Sketches I neglected to post last year, which seems more like ten years ago… A walk down memory lane.
It has arrived!
In honor of the first day of Spring, a poem by Robert Frost, and a painting.
Oh, give us pleasure in the flowers to-day;
And give us not to think so far away
As the uncertain harvest; keep us here
All simply in the springing of the year.
Oh, give us pleasure in the orchard white,
Like nothing else by day, like ghosts by night;
And make us happy in the happy bees,
The swarm dilating round the perfect trees.
And make us happy in the darting bird
That suddenly above the bees is heard,
The meteor that thrusts in with needle bill,
And off a blossom in mid air stands still.
For this is love and nothing else is love,
The which it is reserved for God above
To sanctify to what far ends He will,
But which it only needs that we fulfil.
For the First Day of Christmas, a detail of a larger painting (part of a long-ongoing series, on which more later), and an excerpt from a letter written by a 16th century monk to a friend.
I wish you all a heavenly, peaceful, and joyful Christmas season.
I salute you.
There is nothing I can give you which you have not,
but there is much that while I cannot give, you can take.
No heaven can come to us unless our hearts find rest in it today.
No peace lies in the future which is not hidden in this present instant.
The gloom of the world is but a shadow. Behind it, yet within our reach, is joy.
And so at this Christmastime, I greet you, with the prayer that for you, now and forever, the day breaks, and the shadows flee away.
—Fra Giovanni, 1513
In honor of the Feast of St. Francis of Assisi, I post this painting of a view of his native town, along with the Peace Prayer of St. Francis, which expresses yearning for a kind of inner transformation difficult to achieve even over the course of a lifetime, but is worth regular inspirational revisiting. A baby step is at least a step.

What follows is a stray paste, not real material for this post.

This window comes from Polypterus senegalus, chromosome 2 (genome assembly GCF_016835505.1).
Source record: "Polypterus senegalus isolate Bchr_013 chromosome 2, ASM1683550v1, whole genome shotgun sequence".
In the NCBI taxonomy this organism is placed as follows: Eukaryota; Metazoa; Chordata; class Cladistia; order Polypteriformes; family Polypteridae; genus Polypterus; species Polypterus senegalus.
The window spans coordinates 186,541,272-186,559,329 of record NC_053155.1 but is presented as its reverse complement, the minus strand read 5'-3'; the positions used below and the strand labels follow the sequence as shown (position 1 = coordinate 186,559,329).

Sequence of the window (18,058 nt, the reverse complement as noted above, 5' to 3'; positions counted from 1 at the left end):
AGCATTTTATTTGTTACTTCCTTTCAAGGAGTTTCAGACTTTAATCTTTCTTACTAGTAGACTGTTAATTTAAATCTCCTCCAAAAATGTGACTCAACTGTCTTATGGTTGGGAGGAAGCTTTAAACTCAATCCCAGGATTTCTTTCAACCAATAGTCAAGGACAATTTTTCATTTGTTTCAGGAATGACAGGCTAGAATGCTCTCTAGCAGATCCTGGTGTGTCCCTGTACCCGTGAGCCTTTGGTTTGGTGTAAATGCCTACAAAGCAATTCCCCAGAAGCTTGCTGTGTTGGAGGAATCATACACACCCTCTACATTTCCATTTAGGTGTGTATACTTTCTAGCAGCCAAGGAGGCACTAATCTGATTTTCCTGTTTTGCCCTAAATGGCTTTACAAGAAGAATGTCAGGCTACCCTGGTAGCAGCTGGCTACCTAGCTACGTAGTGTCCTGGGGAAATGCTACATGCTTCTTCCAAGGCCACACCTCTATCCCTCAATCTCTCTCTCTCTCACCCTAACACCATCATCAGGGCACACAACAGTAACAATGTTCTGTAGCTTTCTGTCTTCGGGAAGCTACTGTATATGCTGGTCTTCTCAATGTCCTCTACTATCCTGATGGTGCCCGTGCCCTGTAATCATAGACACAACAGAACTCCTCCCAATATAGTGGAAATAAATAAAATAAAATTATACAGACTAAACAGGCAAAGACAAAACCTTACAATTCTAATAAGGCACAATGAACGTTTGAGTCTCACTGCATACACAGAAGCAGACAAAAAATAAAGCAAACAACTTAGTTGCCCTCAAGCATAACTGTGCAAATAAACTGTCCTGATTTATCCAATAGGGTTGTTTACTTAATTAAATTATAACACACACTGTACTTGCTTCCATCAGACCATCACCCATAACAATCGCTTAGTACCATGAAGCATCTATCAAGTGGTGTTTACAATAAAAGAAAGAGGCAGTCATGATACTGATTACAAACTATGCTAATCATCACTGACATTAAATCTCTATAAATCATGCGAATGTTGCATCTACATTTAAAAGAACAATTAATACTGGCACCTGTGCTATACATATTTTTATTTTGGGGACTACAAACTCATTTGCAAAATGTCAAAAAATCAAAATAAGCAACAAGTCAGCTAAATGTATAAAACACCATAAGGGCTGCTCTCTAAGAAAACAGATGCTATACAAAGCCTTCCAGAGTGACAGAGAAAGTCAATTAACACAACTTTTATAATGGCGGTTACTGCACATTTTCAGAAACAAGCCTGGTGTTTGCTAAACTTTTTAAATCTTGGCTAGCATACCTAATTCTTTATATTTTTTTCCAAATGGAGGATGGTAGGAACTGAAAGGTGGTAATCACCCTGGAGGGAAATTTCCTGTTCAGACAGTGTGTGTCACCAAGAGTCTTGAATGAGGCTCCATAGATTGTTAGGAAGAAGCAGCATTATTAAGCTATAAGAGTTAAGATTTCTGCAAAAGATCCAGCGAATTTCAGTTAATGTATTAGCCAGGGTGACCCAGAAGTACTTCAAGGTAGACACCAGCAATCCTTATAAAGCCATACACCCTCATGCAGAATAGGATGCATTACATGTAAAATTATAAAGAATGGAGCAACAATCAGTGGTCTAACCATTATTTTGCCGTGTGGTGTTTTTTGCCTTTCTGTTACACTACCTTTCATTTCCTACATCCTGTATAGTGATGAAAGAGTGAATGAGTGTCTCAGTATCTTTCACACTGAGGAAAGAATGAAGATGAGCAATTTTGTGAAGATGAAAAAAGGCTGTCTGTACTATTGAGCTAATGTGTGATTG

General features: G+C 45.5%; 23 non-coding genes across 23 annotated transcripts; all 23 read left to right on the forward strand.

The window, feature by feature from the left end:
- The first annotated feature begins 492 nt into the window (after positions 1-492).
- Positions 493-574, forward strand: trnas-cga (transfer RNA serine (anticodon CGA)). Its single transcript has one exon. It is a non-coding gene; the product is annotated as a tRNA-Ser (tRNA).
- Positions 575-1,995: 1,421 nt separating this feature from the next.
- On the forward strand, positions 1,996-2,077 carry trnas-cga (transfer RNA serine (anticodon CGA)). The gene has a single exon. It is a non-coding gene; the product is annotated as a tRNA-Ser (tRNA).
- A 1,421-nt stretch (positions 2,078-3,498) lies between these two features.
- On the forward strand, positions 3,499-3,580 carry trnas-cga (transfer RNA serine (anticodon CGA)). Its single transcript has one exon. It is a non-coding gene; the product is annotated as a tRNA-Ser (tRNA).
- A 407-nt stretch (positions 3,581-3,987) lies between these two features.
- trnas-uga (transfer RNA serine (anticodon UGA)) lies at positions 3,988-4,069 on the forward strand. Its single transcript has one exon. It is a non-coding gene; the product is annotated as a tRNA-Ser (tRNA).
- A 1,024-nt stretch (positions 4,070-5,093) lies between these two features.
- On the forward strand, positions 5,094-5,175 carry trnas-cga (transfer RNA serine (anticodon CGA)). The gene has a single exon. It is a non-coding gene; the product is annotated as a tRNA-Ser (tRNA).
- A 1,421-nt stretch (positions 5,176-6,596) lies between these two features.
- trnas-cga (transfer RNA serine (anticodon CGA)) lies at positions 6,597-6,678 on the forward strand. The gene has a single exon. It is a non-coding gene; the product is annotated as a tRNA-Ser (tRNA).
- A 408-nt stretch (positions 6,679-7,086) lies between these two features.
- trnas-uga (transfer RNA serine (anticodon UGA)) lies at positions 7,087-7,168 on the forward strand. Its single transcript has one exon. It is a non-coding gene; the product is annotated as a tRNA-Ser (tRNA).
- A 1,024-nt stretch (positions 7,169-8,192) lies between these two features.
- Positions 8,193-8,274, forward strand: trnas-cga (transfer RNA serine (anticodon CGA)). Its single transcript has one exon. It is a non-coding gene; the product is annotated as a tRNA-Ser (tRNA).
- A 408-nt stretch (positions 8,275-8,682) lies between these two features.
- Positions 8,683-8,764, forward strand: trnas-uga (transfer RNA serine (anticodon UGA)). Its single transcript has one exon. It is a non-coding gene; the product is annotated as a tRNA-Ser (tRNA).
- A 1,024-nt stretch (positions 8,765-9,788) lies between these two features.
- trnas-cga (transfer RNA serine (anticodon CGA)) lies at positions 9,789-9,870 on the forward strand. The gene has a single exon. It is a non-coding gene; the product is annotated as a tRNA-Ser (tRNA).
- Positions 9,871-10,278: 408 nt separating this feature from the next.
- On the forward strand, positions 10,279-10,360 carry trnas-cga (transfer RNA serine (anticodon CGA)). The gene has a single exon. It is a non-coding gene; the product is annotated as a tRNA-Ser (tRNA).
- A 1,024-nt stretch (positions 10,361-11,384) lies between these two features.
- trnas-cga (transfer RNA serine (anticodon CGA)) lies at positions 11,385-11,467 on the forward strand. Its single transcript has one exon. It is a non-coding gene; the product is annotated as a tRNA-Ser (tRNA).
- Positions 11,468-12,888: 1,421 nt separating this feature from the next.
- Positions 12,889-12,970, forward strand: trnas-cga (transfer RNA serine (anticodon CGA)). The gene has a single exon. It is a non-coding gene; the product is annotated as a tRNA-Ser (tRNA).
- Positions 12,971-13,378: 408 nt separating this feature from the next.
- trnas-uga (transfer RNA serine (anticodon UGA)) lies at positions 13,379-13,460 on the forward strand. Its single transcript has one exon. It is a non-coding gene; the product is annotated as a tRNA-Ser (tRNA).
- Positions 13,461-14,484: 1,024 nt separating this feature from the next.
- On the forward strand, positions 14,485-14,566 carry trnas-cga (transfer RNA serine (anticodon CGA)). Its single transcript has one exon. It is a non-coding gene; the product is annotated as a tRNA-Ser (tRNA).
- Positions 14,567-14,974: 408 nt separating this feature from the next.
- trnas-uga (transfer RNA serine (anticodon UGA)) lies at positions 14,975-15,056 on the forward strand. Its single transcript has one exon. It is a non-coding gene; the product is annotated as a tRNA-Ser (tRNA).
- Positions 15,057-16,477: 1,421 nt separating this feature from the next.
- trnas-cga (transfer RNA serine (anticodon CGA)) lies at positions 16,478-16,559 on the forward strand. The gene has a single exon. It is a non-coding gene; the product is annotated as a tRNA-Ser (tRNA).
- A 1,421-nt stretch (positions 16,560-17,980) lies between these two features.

Today is also the feast day, that is to say birthday, of writer and humorist Roy Blount, Jr. I don’t know if wild birds and hungry wolves eat tamely out of his hand, but dogs do. For a sketch, a riddle, and a mini-bio, please see Language Lover.
According to tradition and Edward Gibbon, September 4th, 476 is the date fixed for the fall of the Western Roman Empire. (The longevous Eastern Roman Empire had mostly been ruled separately since Diocletian’s reign, 284-305, and would hang on by its fingernails until the conquest of Constantinople by the Ottoman Turks in 1453).
In reality the fall of the Empire was more of a gradual deterioration over time, like arthritis, or a growing tendency to misplace the car keys. It took hundreds of years of bad decisions, bad luck, and bad weather for the glories of Roman engineering and culture to crumble into temporary but lengthy obscurity. But September 4th was the day on which the Germanic chieftain Odovacar and his followers bashed their way into Rome and removed the lad Romulus Augustulus from his throne, sending him into early retirement. Officially, and poetically, Rome began and ended with a Romulus.
On this day of remembrance, I post a verse from my daughter’s Ancient Rome main lesson book, which we included in morning exercises while covering that block. Composed in the 9th or 10th century by an unknown author, it was supposedly sung by pilgrims trudging toward Rome. Perhaps pilgrims of the 25th century will chant a verse in the dead language of English as they make their way to New York or Washington DC.
For Valentines Day.
And when white moths were on the wing, And moth-like stars were flickering out, I dropped the berry in a stream And caught a little silver trout.
When I had laid it on the floor I went to blow the fire aflame, But something rustled on the floor, And some one called me by my name: It had become a glimmering girl With apple blossom in her hair Who called me by my name and ran And faded through the brightening air.
Though I am old with wandering Through hollow lands and hilly lands, I will find out where she has gone, And kiss her lips and take her hands; And walk among long dappled grass, And pluck till time and times are done The silver apples of the moon, The golden apples of the sun.
—William Butler Yeats
This image is available as a high-resolution print on 8.5″ x 11″ archival paper.